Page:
Not only that, but the charcoal emits many of the same toxins as emitted in cigarette smoke, creating a situation in which the hookah might actually be more harmful than cigarettes. This has not been subjected to scientific study because, (at least this is my impression) no one has ever found a significant number of hookah users who did not also smoke cigarettes.

    My suspicion is that relatively little in the way of major toxins (other than the nicotine and flavoring) may be extracted from the tobacco when using the hookah, but the charcoal fumes make up for this deficit. Some have tried electric hookahs that don’t use charcoal. My impression, based entirely on anecdotal comments, is that these have simply not been satisfying for hookah users.

    Either way, hookahs and e-cigarettes should not be considered as posing similar risk to the user.


    • Carl V Phillips

      HnB refers to what happens to the tobacco (and whatever it is mixed with). There is always a heating element and sometimes it burns, but you do not inhale the burning bit. The charcoal in a hookah is the heating element, and it burns (or smolders, the emphasize that grey area about what constitutes burning from the previous comment), but the user does not inhale it (except to the extent that it creates indoor air pollution and the user inhales a little bit of it from the environment). The tobacco mixture does not burn if things are working right (which they do not always do, which means that any single observation in the research is suspect unless there is very good methods reporting). Ergo, hookahs are clearly HnB.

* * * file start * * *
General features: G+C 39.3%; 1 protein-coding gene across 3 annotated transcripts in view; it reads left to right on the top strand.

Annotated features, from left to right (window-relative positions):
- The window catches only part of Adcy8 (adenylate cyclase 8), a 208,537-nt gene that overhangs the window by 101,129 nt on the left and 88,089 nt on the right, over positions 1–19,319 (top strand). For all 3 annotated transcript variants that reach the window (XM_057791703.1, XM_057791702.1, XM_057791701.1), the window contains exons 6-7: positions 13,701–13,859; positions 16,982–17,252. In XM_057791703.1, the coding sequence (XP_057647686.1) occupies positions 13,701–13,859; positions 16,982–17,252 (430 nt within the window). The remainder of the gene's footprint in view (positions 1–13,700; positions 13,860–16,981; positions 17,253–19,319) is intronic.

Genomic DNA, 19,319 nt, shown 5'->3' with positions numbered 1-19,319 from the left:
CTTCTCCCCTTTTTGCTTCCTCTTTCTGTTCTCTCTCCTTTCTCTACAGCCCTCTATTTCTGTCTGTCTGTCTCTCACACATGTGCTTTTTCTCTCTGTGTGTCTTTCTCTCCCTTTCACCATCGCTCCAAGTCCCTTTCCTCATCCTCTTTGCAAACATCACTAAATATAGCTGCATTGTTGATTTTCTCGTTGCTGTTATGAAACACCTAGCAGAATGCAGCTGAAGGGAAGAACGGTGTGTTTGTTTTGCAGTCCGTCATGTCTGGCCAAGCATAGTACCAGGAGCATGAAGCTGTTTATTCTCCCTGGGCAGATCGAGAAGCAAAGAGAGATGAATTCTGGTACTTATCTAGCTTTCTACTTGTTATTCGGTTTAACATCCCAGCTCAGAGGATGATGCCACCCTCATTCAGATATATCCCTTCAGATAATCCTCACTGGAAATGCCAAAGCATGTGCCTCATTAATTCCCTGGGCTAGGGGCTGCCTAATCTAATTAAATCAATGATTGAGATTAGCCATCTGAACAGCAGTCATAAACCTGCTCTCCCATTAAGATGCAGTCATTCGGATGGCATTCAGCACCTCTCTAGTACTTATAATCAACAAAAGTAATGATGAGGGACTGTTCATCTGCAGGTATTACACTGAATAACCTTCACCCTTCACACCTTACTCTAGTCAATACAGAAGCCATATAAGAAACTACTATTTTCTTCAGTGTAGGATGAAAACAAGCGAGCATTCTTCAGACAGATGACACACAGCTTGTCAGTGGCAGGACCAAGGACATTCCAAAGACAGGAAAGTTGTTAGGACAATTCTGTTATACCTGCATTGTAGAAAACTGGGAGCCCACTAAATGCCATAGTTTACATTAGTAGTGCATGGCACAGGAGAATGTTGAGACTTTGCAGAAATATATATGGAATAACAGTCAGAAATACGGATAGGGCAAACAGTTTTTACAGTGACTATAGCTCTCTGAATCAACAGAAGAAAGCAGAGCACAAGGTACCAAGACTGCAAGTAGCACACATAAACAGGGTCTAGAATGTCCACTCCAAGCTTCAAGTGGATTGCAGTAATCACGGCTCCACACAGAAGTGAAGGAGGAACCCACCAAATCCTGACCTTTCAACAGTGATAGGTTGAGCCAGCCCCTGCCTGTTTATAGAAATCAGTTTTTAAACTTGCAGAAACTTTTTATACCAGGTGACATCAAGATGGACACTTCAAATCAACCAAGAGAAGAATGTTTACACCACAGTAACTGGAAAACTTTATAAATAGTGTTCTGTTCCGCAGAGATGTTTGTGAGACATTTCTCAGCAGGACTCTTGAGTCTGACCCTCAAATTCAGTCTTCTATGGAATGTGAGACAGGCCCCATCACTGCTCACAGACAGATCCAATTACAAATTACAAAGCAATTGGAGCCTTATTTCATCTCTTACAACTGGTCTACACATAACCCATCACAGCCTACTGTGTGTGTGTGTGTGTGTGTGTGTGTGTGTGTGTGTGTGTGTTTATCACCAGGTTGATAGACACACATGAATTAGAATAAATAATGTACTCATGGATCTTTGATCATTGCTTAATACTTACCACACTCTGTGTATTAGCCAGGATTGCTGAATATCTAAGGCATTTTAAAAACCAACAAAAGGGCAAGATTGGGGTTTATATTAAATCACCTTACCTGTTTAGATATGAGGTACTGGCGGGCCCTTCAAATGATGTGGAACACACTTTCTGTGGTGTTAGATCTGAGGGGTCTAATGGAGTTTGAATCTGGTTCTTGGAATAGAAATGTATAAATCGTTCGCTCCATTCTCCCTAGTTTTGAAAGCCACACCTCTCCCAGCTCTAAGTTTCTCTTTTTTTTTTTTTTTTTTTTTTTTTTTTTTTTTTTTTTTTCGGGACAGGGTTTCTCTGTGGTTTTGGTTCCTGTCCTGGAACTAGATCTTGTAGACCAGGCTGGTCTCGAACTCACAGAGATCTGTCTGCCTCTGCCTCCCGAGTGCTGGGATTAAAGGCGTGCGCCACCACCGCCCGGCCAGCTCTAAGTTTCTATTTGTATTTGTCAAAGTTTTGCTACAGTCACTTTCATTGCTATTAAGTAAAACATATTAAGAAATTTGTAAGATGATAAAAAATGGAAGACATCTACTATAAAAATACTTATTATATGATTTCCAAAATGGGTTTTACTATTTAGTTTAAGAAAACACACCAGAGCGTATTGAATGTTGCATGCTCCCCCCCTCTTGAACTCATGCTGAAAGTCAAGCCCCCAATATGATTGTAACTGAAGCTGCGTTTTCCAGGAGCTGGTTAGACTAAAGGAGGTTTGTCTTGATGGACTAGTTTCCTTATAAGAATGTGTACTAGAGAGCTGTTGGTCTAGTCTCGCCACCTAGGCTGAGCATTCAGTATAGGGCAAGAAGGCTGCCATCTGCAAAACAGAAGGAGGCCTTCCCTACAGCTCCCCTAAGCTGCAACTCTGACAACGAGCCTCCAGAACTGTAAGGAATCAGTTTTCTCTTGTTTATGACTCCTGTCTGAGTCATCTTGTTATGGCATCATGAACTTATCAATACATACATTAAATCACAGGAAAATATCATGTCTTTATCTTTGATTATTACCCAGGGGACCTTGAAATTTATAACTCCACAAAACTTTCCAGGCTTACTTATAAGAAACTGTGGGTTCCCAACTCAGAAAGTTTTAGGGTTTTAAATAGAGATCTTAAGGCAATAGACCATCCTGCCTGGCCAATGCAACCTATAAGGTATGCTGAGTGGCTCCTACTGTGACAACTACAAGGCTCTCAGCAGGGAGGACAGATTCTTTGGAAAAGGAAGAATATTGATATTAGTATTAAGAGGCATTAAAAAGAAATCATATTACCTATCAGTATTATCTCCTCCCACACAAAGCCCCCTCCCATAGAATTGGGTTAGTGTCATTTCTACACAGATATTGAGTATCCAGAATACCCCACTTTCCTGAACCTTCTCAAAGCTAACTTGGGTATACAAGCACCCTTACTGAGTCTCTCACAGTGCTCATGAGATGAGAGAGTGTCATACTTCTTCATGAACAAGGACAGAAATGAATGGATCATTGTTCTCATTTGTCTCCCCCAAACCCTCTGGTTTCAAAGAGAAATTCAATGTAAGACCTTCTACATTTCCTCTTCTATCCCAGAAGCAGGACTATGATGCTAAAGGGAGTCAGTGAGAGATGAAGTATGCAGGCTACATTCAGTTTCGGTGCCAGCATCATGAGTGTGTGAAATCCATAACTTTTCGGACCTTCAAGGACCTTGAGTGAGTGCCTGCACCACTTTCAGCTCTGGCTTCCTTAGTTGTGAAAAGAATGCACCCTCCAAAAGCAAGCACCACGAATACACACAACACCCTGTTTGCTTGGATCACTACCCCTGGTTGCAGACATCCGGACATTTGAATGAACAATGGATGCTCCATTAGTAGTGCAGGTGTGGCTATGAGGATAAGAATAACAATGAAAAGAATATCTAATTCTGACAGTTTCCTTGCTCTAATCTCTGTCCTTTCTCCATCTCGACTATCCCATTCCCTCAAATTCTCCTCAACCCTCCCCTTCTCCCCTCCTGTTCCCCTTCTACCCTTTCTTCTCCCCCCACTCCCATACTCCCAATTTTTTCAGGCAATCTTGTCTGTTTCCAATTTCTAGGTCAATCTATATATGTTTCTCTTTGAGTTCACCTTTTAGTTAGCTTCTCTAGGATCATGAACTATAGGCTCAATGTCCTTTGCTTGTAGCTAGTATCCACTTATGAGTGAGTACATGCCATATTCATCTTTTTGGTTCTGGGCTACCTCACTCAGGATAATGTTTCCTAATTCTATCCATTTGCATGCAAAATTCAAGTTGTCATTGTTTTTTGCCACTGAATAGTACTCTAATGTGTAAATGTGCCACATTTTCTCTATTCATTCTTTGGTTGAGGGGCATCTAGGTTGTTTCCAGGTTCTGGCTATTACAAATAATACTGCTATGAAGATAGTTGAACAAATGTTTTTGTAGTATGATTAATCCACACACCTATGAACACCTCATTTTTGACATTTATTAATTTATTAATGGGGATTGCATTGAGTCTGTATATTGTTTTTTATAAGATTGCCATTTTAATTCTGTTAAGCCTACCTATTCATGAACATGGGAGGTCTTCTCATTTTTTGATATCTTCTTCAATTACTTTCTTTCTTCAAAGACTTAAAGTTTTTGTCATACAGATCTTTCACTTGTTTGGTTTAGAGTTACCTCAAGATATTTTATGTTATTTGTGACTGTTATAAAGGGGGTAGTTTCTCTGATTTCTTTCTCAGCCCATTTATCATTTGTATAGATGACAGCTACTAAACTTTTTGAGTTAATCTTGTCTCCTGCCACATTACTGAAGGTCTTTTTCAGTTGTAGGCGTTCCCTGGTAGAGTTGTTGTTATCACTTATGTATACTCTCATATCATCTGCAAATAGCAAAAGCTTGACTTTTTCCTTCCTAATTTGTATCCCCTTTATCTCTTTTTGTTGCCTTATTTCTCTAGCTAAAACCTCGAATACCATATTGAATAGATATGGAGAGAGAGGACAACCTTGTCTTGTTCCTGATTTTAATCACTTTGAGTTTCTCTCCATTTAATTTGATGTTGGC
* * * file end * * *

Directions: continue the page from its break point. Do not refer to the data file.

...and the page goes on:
Burning charcoal, along with with most burning solids and liquids, does indeed emit many of the same toxicants as burning tobacco (though charcoal is a lot cleaner than burning tobacco or wood). Fortunately, the user is not inhaling the concentrated smoke from it. High CO exposure from some HnB devices, apparently including hookahs, comes from the oxidation of the tobacco itself, since the emissions from that are what are being inhaled. It is not about the heat source — unless hookahs are used in a poorly ventilated area, in which case the environmental exposure can add up.

      Lots of hookah users do not smoke cigarettes, so there is no problem finding a population to study if that is what someone wants to do. There is no serious doubt that using a hookah is less harmful than cigarettes (in comparable doses) but as I pointed out in the post, we have never been exactly sure where the harm falls. As I said, it is safe to say that such low-tech HnB devices are high enough risk that I am not inclined to include them the list of THR options. But if the new high-tech HnB devices get the toxicants down in the neighborhood of smoke-free alternatives, then that could be a different story.